When an employee takes a leave of absence, employers will often ask that they return company property until they can come back to work. This was the basis of the plaintiff’s constructive dismissal claim in the recent decision of Tuinhof v. Modern Heating Brantford Ltd., 2022 ONSC 3418 [Tuinhof]. To the dismay of the plaintiff, the Ontario Superior Court of Justice (“ONSC”) held that employees of the defendant company did not have the right to use a company cellphone or vehicle for private purposes as a condition of employment and, as a result, the claim was dismissed. This decision highlights a number of key considerations for employers when requesting employees on a leave of absence to return company property.
The plaintiff worked for the defendant as a service technician and installer of HVAC equipment for over 19 years. In March 2019, the plaintiff became frustrated with mould he had discovered in one of his houses and its effects upon his wife’s health, so he punched a solid oak cabinet, injuring his wrist in the process. The plaintiff then went on a medical leave of absence from which he never returned.
During his leave, the plaintiff obtained Employment Insurance (EI) benefits and the defendant continued his participation in its group benefits plan. However, while on leave, the plaintiff solicited business from the defendant’s customers and completed multiple installations and service calls without authorization. Furthermore, although the defendant derived no benefit from the plaintiff’s side jobs, the plaintiff affixed new gas installation tags indicating the defendant as the contractor.
In July 2019, the defendant advised the plaintiff that it wanted to establish a return-to-work plan, and requested confirmation that the plaintiff was medically cleared to return to work. The defendant also asked the plaintiff to return the company cellphone and the keys to the company vehicle in his possession. Although the defendant expressed dissatisfaction that the plaintiff was performing side jobs without authorization, it told the plaintiff twice that he was not fired.
Several days later, the plaintiff’s lawyer issue a demand letter, and the matter proceeded to litigation.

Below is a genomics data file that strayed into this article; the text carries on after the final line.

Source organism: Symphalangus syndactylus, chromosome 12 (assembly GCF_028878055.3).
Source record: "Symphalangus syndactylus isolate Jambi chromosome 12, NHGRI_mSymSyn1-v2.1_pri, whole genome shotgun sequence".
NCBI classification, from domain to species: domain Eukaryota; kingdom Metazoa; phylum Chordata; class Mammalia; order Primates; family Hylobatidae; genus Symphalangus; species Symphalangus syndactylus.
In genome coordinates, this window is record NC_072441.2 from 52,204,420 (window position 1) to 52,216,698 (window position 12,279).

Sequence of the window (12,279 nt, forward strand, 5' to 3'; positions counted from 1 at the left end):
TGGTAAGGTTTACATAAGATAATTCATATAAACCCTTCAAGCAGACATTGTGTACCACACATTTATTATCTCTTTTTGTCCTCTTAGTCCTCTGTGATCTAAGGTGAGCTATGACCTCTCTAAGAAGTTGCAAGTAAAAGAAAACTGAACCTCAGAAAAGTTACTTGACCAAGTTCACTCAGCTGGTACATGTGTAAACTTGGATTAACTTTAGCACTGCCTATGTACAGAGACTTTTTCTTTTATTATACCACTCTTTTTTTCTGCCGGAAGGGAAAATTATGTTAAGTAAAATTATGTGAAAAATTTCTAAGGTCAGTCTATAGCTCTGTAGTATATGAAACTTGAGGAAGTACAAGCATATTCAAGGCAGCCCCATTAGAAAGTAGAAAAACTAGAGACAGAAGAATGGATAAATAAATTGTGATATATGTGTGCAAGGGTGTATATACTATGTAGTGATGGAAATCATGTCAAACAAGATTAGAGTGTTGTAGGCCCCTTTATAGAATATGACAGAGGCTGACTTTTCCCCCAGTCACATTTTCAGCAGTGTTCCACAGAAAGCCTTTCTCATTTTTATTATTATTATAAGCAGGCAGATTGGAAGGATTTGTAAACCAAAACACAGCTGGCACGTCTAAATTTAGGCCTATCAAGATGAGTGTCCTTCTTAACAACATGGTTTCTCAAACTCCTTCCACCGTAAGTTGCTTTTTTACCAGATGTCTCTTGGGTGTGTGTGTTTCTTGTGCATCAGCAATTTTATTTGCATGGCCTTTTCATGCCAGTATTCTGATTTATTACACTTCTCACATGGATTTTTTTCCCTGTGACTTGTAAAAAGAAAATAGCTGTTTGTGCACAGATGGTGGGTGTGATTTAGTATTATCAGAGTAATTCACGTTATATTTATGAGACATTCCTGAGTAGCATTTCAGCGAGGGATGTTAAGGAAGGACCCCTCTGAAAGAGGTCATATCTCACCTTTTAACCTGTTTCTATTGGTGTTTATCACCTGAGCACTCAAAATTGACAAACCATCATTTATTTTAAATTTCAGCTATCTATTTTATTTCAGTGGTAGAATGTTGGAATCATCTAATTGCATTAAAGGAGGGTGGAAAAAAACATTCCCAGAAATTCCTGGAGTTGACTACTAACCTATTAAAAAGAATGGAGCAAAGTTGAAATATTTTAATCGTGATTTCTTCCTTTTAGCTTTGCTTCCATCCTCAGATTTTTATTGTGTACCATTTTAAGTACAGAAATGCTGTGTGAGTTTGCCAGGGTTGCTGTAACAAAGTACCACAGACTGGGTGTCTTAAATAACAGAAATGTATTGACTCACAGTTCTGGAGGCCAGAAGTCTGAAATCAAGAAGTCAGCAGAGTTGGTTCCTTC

The ONSC held that the defendant’s request for the plaintiff to return the company cellphone and vehicle did not constitute a constructive dismissal. The Court found that the essential purpose of the cellphone and vehicle was to benefit the defendant. These items were provided to employees to complete work tasks; they were not perks of the job. The Court found that the defendant’s employees did not have a general entitlement to use a company cellphone or vehicle for private purposes as a condition of employment.
The ONSC also found that a reasonable person in the circumstances would not have felt than an essential term of the employment contract had been altered. The defendant twice advised the plaintiff that his employment has not been terminated, and continued to pay premiums for his benefits.
Interestingly, the ONSC stated that even if the plaintiff was constructively dismissed, the defendant would have had just cause for dismissal, given that the plaintiff solicited business from the defendant’s customers for his own benefit, in breach of his duty of loyalty, and affixed new gas installation tags indicating the defendant as the contractor, exposing the company to significant potential liability.
Employees generally do not have the right to use company property for private purposes. However, to mitigate the risk of a constructive dismissal claim, employers should communicate their expectations around the use of company property, and the conditions under which it must be returned to the company, at the outset of the employment relationship. This can be done through well-drafted employment contracts and workplace policies. Furthermore, when requesting an employee on a leave of absence to return company property, the best practice is to make the request at the start of the leave. If the request is made later, for whatever reason, the employer should clearly communicate the reason for the request—for example, another employee needs to use the property.
Employers do not need a non-competition or non-solicitation agreement to prevent employees from competing with their business or soliciting their customers during the term of employment. As illustrated by Tuinhof, employees owe their employers a common law duty of fidelity, which forbids them from engaging in such conduct while still employed. An employee’s breach of this duty may amount to just cause for termination.
It bears mentioning that the outcome of the Tuinhof decision may have been different had the defendant not taken steps to reaffirm its commitment to comply with the employment agreement, for example, by reiterating that the plaintiff had not been fired and continuing to pay premiums for his benefits. The outcome may also have been different had the plaintiff’s evidence not been marred with credibility issues due to, for example, the plaintiff claiming EI benefits while working. Constructive dismissal claims are typically based on the totality of circumstances surrounding an employer’s decision (or lack thereof). Therefore, employers who seek to make temporary changes to an employee’s employment should consider coupling those changes with actions demonstrating their intention to remain bound by the employment contract.